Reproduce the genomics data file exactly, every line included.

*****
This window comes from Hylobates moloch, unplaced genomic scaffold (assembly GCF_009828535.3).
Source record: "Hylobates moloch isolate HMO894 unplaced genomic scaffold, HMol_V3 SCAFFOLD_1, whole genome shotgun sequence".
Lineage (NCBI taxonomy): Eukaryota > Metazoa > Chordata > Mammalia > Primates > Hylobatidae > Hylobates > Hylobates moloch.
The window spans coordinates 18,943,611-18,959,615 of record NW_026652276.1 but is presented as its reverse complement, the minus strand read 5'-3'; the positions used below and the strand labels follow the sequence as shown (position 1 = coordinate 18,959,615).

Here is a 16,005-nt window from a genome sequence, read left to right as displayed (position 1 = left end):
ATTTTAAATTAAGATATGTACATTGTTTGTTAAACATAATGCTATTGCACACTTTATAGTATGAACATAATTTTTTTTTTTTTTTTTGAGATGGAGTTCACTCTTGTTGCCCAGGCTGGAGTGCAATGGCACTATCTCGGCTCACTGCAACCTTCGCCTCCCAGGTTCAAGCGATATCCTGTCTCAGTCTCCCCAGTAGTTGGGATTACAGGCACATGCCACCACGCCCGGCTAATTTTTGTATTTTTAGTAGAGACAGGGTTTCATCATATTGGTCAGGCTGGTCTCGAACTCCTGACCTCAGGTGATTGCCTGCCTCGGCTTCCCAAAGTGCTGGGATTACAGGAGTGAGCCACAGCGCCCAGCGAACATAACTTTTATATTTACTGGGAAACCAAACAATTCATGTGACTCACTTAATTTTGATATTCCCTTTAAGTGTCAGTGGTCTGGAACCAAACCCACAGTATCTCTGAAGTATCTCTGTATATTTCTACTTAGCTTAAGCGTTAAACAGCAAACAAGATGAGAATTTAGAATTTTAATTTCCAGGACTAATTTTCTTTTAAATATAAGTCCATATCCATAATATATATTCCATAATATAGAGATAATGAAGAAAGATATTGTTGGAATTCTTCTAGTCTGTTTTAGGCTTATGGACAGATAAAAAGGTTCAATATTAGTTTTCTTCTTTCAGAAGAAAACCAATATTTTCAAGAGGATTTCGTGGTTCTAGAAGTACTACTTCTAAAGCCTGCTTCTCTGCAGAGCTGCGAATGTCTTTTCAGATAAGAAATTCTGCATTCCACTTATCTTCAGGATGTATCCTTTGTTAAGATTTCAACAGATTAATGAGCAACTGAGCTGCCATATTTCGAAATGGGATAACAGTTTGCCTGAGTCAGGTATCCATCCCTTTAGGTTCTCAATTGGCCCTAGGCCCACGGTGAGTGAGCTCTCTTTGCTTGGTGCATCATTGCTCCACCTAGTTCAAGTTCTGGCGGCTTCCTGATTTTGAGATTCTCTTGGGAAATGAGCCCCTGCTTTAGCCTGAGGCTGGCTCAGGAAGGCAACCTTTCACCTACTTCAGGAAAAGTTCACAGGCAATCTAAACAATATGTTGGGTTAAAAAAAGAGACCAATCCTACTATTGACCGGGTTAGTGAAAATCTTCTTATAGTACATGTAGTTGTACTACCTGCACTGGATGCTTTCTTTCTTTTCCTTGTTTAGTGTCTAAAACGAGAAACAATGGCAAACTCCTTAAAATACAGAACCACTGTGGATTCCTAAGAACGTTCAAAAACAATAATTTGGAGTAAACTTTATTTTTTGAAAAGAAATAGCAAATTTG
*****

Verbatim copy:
This window comes from Hylobates moloch, unplaced genomic scaffold (assembly GCF_009828535.3).
Source record: "Hylobates moloch isolate HMO894 unplaced genomic scaffold, HMol_V3 SCAFFOLD_1, whole genome shotgun sequence".
Lineage (NCBI taxonomy): Eukaryota > Metazoa > Chordata > Mammalia > Primates > Hylobatidae > Hylobates > Hylobates moloch.
The window spans coordinates 18,943,611-18,959,615 of record NW_026652276.1 but is presented as its reverse complement, the minus strand read 5'-3'; the positions used below and the strand labels follow the sequence as shown (position 1 = coordinate 18,959,615).

Here is a 16,005-nt window from a genome sequence, read left to right as displayed (position 1 = left end):
ATTTTAAATTAAGATATGTACATTGTTTGTTAAACATAATGCTATTGCACACTTTATAGTATGAACATAATTTTTTTTTTTTTTTTTGAGATGGAGTTCACTCTTGTTGCCCAGGCTGGAGTGCAATGGCACTATCTCGGCTCACTGCAACCTTCGCCTCCCAGGTTCAAGCGATATCCTGTCTCAGTCTCCCCAGTAGTTGGGATTACAGGCACATGCCACCACGCCCGGCTAATTTTTGTATTTTTAGTAGAGACAGGGTTTCATCATATTGGTCAGGCTGGTCTCGAACTCCTGACCTCAGGTGATTGCCTGCCTCGGCTTCCCAAAGTGCTGGGATTACAGGAGTGAGCCACAGCGCCCAGCGAACATAACTTTTATATTTACTGGGAAACCAAACAATTCATGTGACTCACTTAATTTTGATATTCCCTTTAAGTGTCAGTGGTCTGGAACCAAACCCACAGTATCTCTGAAGTATCTCTGTATATTTCTACTTAGCTTAAGCGTTAAACAGCAAACAAGATGAGAATTTAGAATTTTAATTTCCAGGACTAATTTTCTTTTAAATATAAGTCCATATCCATAATATATATTCCATAATATAGAGATAATGAAGAAAGATATTGTTGGAATTCTTCTAGTCTGTTTTAGGCTTATGGACAGATAAAAAGGTTCAATATTAGTTTTCTTCTTTCAGAAGAAAACCAATATTTTCAAGAGGATTTCGTGGTTCTAGAAGTACTACTTCTAAAGCCTGCTTCTCTGCAGAGCTGCGAATGTCTTTTCAGATAAGAAATTCTGCATTCCACTTATCTTCAGGATGTATCCTTTGTTAAGATTTCAACAGATTAATGAGCAACTGAGCTGCCATATTTCGAAATGGGATAACAGTTTGCCTGAGTCAGGTATCCATCCCTTTAGGTTCTCAATTGGCCCTAGGCCCACGGTGAGTGAGCTCTCTTTGCTTGGTGCATCATTGCTCCACCTAGTTCAAGTTCTGGCGGCTTCCTGATTTTGAGATTCTCTTGGGAAATGAGCCCCTGCTTTAGCCTGAGGCTGGCTCAGGAAGGCAACCTTTCACCTACTTCAGGAAAAGTTCACAGGCAATCTAAACAATATGTTGGGTTAAAAAAAGAGACCAATCCTACTATTGACCGGGTTAGTGAAAATCTTCTTATAGTACATGTAGTTGTACTACCTGCACTGGATGCTTTCTTTCTTTTCCTTGTTTAGTGTCTAAAACGAGAAACAATGGCAAACTCCTTAAAATACAGAACCACTGTGGATTCCTAAGAACGTTCAAAAACAATAATTTGGAGTAAACTTTATTTTTTGAAAAGAAATAGCAAATTTG